Pollster Frank Luntz: The Trump campaign ‘is an absolute joke’

Conservative pollster Frank Luntz sat down with Yahoo Global News Anchor Katie Couric Wednesday and explained why he thinks Donald Trump’s presidential bid is “the worst campaign that I have ever seen in my professional life.”

Perhaps best known as the wordsmith behind many Republican talking points, Luntz had quite a few zingers about Trump, including one about the GOP nominee’s sometimes stilted delivery of prepared speeches.

“Stevie Wonder reads a teleprompter better than Donald Trump,” he jested.

He also suggested that Trump’s campaign should do whatever it takes to keep its candidate away from his hyper-aggressive Twitter account. “Break his fingers, take the iPhone away,” he joked.

But Luntz also offered some serious analysis on why Trump’s campaign was such an unexpected success in the primaries and where, he thinks, the candidate has since gone wrong.

When Luntz’s focus-group participants are asked what they think is wrong with the country, he said they always have an answer, and it’s usually a “very deep, very emotional, very personal” one. “Often, we’ll have women and men almost in tears” when talking about issues like the depletion of manufacturing jobs and unemployment in general, their feelings of a lost sense of security or their concerns about police.”

“Trump spoke to those people,” he said. “This candidate tapped into something unique [but] has absolutely lost his focus.”

The problem with Trump’s campaign, Luntz argued, “is that it’s become too much about him and not about the people he represents.”

Indeed, Luntz has been on the receiving end of Trump’s scorn when criticizing the real estate mogul’s campaign.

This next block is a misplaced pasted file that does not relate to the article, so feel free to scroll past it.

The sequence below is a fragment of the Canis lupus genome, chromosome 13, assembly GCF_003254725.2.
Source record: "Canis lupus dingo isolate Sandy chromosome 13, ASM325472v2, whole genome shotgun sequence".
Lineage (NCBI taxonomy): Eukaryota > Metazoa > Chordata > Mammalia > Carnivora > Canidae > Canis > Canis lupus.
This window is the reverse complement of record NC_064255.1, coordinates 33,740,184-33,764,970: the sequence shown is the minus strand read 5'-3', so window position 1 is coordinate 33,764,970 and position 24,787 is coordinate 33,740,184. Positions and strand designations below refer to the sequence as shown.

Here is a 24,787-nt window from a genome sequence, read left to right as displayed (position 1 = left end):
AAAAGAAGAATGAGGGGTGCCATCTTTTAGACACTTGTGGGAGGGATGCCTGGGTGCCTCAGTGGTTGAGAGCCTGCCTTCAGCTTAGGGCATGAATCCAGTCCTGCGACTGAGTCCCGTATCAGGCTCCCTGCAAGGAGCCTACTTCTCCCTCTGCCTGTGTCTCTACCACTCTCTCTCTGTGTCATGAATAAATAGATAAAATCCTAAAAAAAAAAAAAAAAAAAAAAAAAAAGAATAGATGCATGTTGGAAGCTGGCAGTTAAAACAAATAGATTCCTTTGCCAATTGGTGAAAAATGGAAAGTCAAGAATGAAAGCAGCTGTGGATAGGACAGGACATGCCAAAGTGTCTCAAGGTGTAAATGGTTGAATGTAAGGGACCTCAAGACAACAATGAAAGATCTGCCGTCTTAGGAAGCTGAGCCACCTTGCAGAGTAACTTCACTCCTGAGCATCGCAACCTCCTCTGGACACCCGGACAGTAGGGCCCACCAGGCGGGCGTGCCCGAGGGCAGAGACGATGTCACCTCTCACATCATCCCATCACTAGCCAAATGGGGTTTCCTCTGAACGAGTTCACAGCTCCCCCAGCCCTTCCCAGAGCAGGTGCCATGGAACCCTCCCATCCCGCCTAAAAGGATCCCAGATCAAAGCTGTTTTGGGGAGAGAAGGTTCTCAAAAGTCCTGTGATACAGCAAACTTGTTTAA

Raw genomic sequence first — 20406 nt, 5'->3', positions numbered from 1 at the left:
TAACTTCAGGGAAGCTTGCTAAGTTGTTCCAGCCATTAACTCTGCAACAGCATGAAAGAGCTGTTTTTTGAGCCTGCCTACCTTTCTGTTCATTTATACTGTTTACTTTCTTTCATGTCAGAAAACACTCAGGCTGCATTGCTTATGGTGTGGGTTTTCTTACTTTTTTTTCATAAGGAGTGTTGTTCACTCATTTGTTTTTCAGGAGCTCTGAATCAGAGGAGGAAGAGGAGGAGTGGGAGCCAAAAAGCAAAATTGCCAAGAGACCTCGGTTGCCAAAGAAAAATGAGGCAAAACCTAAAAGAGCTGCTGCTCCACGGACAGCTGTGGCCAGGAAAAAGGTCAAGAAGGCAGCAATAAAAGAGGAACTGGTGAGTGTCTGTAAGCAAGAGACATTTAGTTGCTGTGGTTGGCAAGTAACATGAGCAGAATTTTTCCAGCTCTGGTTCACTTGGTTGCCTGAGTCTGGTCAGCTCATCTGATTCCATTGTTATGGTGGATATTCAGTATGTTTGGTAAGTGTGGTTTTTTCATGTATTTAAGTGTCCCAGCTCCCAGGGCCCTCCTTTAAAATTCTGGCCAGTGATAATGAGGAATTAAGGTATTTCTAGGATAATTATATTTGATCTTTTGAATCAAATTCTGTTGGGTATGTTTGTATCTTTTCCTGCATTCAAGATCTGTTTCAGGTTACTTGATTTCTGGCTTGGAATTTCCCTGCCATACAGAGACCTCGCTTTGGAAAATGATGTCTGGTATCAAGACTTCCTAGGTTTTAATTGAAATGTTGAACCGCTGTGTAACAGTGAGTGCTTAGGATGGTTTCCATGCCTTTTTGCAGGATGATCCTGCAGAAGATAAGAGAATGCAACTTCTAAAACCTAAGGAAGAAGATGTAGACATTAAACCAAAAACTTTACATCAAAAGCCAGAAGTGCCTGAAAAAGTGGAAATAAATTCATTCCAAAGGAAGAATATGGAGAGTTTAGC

In his Wednesday interview with Yahoo News, Luntz said the turning point in Trump’s campaign came in the aftermath of both party’s national conventions this July. Luntz pointed to Trump’s attacks on the Khans, the Gold Star parents of a slain Muslim American soldier who spoke out against Trump’s anti-Muslim policy proposals at the Democratic convention. He also cited Trump’s suggestion that “Second Amendment people” could prevent Clinton from taking their gun rights away.

Since then, Luntz said, Trump has proceeded to alienate the people who helped him get the nomination by spending time attacking the women who have accused him of sexual misconduct, decades-old allegations against former President Bill Clinton and the opening of his new hotel in Washington, D.C.

“Every day there’s another batch of emails, and every day we learn more about what she has done,” Luntz said. “No one knows about it because he speaks so loudly that all the cameras are on him, removing the oxygen in the room that should also be about her,” he added.

“It’s not what you say, it’s what people hear,” he said. “It’s not how loudly you speak — and he speaks way too loudly — but what people learn from what you say. And people don’t learn anything from Donald Trump.”

To test this theory, Luntz said he recently presented news reports on Clinton’s emails to a focus group, “and it changed an entire room of undecided voters.” But once he showed the group Trump’s own attacks against Clinton over her emails, Luntz said, “They all went back to being undecided.”

He added, “Not only did he not win them over, he actually turned them off because his language is wrong, his presentation is wrong.”

Despite regularly promising to surround himself with the best possible advisers to make up for his own lack of policy knowledge, Luntz said he thinks the people closest to Trump are ultimately to blame for his campaign’s downward spiral.

“There are states where there is not a single Trump headquarters,” Luntz said. “He spent more money on hats than he did on survey research, than he did on understanding voters.”

Luntz also said he was grateful not to have been involved with the candidate’s White House bid.

“This is a campaign that is an absolute joke,” he said.